It may seem like your baby is spending a lot of time in bed, but she’s actually getting vigorous exercise every day. Whether she’s hitting a ball, kicking her legs, or wriggling around during diaper changes, she’s exercising her little muscles. All of this strength building is essential to the development of her motor skills: she needs strong muscles to support her head, roll over, sit up, crawl and eventually walk. In addition, physical activity leads to more peaceful sleep, less irritability, and a happy baby eager to play and learn, says San Antonio pediatrician Meena Chintapalli, M.D. These simple exercises will help you become your baby’s own personal trainer.
Your baby spends most of his time lying on his back. Turning him over on his tummy helps exercise the muscles in his neck, arms, shoulders, back and stomach, says Robert Pantel, M.D., author of the book “Caring for Your Child. According to the American Academy of Pediatrics, daily supervised time on the floor can begin the first day he comes home from the hospital. Start with three to five minutes. Lie on your own tummy to keep your baby company while you place him on a blanket or play mat on the floor. Smile, talk, sing, make faces, shake a set of keys, or put a toy in his hand. Engaging your baby makes him want to look around, reach out and kick his legs, which helps build the muscles he needs to roll over, sit up and eventually crawl, Dr. Pantel says. At first, he may fuss at tummy time, but with practice and stronger muscles, he should start to enjoy it. As he gains strength and endurance, gradually work on his abdominal exercises for at least 20 minutes a day. Continue even if he is able to roll over on his own.
Pulling your baby into a sitting position is another great way to strengthen her shoulders, core, arms and back muscles, says Steve Sanders, author of the book “Encouraging Physical Activity in Babies. Even when you’re doing this, your baby will naturally contract her abdominal muscles to keep her head in line with her body, which helps strengthen muscles and build balance. When your baby is lying on her back, grab her forearms and gently pull her toward you. You can start doing sit-up exercises at about 6 weeks; if she’s too small to support her head, instead of pulling on her forearms, place your hands behind her shoulders and put your hands behind her head to keep her head from tilting back. Dr. Sanders says you may only be able to pull your baby up an inch or two at first, but as she gets older, she will go farther and eventually into a full sitting position. This exercise is fun for your baby as she gets closer to your face, but you can make it even more fun by giving her a kiss at the top of each sit-up.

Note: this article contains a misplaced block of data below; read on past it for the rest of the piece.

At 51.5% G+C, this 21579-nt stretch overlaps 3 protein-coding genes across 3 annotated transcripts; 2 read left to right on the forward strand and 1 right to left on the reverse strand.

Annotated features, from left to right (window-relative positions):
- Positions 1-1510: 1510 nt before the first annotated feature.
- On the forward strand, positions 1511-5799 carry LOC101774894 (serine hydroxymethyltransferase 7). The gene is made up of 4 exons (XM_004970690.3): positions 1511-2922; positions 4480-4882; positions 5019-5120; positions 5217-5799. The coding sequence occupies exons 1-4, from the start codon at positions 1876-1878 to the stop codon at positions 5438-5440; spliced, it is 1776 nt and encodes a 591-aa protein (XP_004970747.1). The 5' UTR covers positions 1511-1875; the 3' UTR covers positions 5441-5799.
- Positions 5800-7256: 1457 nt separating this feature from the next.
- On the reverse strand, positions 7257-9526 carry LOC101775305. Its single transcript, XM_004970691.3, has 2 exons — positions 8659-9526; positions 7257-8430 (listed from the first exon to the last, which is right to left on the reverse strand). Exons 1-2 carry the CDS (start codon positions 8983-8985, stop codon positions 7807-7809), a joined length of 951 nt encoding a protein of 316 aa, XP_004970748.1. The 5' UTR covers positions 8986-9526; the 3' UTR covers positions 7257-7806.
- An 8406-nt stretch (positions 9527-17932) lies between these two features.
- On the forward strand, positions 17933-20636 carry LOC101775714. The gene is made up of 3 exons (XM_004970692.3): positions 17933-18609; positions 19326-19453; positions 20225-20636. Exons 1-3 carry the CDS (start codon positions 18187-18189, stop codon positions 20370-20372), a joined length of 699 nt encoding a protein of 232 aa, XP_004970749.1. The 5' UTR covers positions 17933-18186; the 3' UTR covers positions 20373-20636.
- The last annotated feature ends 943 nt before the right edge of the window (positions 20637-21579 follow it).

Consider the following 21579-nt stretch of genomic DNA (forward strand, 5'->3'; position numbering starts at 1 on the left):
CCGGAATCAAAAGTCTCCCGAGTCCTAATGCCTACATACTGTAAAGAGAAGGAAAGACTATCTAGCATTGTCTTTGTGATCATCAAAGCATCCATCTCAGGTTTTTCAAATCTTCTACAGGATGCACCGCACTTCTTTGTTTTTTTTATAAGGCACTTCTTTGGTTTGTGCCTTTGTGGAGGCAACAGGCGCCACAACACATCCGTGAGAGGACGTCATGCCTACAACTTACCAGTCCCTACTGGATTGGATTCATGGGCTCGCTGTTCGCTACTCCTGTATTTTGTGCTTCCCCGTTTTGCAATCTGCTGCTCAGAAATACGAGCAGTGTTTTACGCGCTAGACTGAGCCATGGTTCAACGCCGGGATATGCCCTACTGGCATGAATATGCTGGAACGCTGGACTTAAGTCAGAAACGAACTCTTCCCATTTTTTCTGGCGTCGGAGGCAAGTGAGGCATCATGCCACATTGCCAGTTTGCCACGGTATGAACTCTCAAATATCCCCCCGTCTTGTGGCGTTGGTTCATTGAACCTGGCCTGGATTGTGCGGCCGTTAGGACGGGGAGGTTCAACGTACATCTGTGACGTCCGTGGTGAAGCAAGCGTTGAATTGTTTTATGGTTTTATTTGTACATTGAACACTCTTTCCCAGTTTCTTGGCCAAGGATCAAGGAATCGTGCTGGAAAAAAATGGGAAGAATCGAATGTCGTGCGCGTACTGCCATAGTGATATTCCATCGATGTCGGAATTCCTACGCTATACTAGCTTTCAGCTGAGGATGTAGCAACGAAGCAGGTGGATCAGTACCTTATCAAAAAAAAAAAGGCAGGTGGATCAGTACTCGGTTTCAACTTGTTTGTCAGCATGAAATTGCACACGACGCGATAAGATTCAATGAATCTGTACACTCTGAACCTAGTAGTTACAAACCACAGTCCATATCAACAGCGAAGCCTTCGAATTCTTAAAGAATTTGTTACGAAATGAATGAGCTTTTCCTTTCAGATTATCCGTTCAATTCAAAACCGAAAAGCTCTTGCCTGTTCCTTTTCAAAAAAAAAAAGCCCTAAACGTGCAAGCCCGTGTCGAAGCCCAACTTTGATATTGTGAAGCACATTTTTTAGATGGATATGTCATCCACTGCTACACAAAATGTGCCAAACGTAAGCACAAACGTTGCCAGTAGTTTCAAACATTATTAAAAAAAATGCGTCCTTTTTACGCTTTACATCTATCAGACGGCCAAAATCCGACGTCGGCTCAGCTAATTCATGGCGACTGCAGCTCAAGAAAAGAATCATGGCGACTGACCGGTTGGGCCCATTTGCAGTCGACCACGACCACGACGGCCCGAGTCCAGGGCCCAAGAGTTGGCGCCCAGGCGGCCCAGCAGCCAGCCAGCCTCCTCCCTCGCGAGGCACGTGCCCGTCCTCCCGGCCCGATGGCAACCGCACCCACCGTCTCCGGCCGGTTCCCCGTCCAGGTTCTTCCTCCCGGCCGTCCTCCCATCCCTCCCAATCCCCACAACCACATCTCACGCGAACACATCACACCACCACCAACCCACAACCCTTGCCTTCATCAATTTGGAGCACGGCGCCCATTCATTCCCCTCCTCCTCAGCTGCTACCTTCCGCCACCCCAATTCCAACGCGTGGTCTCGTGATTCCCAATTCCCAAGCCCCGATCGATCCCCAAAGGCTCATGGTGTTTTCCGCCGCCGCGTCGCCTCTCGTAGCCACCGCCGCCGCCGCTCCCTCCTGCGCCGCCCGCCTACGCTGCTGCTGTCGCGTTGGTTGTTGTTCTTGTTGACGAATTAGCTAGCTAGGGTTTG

Did your mom ever tell you to cycle your baby’s legs to help with farting? Not only is this a natural way to fart, but it’s also a great way to exercise the legs, hips, knees and abs. This movement helps increase flexibility as well as his range of motion. “Put your baby on his back and gently move his legs up and down as if he were pedaling a bicycle,” says Dr. Chintapalli. Coo, smile, sing, or make chirping or whining sounds as you do so. Repeat the action three to five times, take a break, and then repeat. Stick with it as long as your baby shows interest, such as smiling, making eye contact and kicking.
Picking up objects is a great way to build your baby’s grip, improve hand-eye coordination and develop shoulder, arm and hand muscles, says Angela Sackell, regional director of Little Gym, a national chain of children’s fitness centers. Once she starts grasping objects, usually around 3 to 4 months, use things from your home ー rattles, small toys and other items of different sizes and shapes ー as her personal weights. Have your baby sit in her high chair or bouncy chair and place these items in front of her. Encourage her to lift one, check it, put it down, and then lift it again, or change it. You may need to demonstrate how to do this the first few times, but she will soon understand, especially if her “weights” make a sound, light a light, or offer some other reward for a job well done.